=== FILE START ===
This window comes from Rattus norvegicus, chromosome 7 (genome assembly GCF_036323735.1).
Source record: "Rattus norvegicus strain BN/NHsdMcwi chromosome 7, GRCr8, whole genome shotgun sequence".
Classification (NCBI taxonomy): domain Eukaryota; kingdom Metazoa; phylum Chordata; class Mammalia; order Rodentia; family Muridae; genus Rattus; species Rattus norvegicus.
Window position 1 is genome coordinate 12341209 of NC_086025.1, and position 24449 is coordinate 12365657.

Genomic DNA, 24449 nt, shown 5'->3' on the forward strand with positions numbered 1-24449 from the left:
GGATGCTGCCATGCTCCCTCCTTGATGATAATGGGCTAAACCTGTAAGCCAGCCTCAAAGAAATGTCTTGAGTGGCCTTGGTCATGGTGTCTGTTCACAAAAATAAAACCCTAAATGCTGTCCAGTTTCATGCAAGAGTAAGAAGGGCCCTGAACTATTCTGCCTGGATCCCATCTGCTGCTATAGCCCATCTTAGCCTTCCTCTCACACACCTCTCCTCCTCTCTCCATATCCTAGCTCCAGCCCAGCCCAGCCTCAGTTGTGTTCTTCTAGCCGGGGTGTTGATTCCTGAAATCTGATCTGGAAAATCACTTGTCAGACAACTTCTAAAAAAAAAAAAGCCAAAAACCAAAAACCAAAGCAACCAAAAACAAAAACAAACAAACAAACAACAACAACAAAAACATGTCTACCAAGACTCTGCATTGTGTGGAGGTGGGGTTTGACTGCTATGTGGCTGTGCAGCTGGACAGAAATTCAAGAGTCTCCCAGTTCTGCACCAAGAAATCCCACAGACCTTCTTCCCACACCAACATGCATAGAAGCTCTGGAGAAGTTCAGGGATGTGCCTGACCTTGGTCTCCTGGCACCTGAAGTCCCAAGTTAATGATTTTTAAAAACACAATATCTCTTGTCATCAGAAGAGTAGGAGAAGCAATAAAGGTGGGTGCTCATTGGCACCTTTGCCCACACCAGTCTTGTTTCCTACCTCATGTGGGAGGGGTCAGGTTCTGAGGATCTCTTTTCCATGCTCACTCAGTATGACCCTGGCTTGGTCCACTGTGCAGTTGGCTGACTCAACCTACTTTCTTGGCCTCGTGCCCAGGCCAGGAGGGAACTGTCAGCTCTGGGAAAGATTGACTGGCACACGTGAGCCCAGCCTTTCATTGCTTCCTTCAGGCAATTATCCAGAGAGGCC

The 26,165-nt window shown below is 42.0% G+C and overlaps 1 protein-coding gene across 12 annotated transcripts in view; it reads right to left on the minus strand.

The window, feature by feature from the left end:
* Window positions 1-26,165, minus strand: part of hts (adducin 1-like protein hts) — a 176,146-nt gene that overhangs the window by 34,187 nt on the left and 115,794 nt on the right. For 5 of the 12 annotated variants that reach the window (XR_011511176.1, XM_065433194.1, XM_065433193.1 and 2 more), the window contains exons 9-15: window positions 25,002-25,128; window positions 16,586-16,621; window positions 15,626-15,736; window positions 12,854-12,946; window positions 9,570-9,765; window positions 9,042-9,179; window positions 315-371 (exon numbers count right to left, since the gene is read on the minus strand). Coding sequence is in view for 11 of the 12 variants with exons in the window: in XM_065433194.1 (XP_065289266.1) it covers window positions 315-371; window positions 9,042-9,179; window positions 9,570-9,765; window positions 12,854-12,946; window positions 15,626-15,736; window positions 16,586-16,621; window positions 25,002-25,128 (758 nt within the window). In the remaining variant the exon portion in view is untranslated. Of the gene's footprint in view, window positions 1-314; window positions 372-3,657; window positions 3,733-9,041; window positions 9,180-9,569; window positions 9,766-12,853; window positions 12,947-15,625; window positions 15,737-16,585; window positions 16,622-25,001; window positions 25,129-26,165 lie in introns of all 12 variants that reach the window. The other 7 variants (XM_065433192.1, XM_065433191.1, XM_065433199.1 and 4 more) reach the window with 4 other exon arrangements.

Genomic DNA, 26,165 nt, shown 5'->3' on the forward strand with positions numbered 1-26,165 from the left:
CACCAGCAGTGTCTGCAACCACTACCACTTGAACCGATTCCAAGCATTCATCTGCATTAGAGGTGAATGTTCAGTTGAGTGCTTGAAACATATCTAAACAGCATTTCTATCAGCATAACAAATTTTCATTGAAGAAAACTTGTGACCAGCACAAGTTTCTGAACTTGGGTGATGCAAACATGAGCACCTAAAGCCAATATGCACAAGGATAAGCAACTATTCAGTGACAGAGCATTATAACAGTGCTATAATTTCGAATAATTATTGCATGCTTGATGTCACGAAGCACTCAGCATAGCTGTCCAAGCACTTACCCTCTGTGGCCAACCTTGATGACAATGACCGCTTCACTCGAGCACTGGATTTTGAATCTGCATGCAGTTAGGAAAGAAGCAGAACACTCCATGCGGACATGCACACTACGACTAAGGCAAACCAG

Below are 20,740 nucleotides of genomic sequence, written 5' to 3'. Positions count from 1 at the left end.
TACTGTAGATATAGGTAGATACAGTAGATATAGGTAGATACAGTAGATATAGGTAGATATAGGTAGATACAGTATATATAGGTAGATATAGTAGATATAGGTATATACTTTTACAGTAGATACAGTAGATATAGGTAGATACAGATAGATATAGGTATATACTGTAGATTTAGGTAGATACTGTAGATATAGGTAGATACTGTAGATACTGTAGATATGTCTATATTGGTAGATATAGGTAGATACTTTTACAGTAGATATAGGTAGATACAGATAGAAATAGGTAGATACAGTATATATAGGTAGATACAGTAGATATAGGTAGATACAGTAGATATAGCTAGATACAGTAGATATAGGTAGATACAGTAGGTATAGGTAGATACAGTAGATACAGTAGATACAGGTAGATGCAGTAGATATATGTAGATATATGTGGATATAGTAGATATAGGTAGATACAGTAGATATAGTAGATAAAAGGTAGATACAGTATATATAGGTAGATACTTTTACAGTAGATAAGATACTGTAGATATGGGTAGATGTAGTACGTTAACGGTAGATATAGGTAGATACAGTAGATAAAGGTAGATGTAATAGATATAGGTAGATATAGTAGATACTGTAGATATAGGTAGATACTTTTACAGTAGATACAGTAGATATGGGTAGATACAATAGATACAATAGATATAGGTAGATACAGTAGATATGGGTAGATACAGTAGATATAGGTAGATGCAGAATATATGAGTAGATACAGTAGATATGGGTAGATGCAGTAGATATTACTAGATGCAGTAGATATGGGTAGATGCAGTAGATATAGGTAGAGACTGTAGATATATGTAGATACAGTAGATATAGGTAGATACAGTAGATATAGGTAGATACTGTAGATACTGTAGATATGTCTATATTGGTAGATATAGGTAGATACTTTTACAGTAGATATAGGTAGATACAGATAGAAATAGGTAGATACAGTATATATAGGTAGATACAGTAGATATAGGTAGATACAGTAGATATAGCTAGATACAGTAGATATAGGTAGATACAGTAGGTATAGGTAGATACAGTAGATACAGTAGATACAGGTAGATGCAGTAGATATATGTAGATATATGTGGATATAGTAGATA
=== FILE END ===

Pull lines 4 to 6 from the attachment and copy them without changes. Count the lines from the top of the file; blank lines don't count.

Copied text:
Window position 1 is genome coordinate 12341209 of NC_086025.1, and position 24449 is coordinate 12365657.

Genomic DNA, 24449 nt, shown 5'->3' on the forward strand with positions numbered 1-24449 from the left:
GGATGCTGCCATGCTCCCTCCTTGATGATAATGGGCTAAACCTGTAAGCCAGCCTCAAAGAAATGTCTTGAGTGGCCTTGGTCATGGTGTCTGTTCACAAAAATAAAACCCTAAATGCTGTCCAGTTTCATGCAAGAGTAAGAAGGGCCCTGAACTATTCTGCCTGGATCCCATCTGCTGCTATAGCCCATCTTAGCCTTCCTCTCACACACCTCTCCTCCTCTCTCCATATCCTAGCTCCAGCCCAGCCCAGCCTCAGTTGTGTTCTTCTAGCCGGGGTGTTGATTCCTGAAATCTGATCTGGAAAATCACTTGTCAGACAACTTCTAAAAAAAAAAAAGCCAAAAACCAAAAACCAAAGCAACCAAAAACAAAAACAAACAAACAAACAACAACAACAAAAACATGTCTACCAAGACTCTGCATTGTGTGGAGGTGGGGTTTGACTGCTATGTGGCTGTGCAGCTGGACAGAAATTCAAGAGTCTCCCAGTTCTGCACCAAGAAATCCCACAGACCTTCTTCCCACACCAACATGCATAGAAGCTCTGGAGAAGTTCAGGGATGTGCCTGACCTTGGTCTCCTGGCACCTGAAGTCCCAAGTTAATGATTTTTAAAAACACAATATCTCTTGTCATCAGAAGAGTAGGAGAAGCAATAAAGGTGGGTGCTCATTGGCACCTTTGCCCACACCAGTCTTGTTTCCTACCTCATGTGGGAGGGGTCAGGTTCTGAGGATCTCTTTTCCATGCTCACTCAGTATGACCCTGGCTTGGTCCACTGTGCAGTTGGCTGACTCAACCTACTTTCTTGGCCTCGTGCCCAGGCCAGGAGGGAACTGTCAGCTCTGGGAAAGATTGACTGGCACACGTGAGCCCAGCCTTTCATTGCTTCCTTCAGGCAATTATCCAGAGAGGCC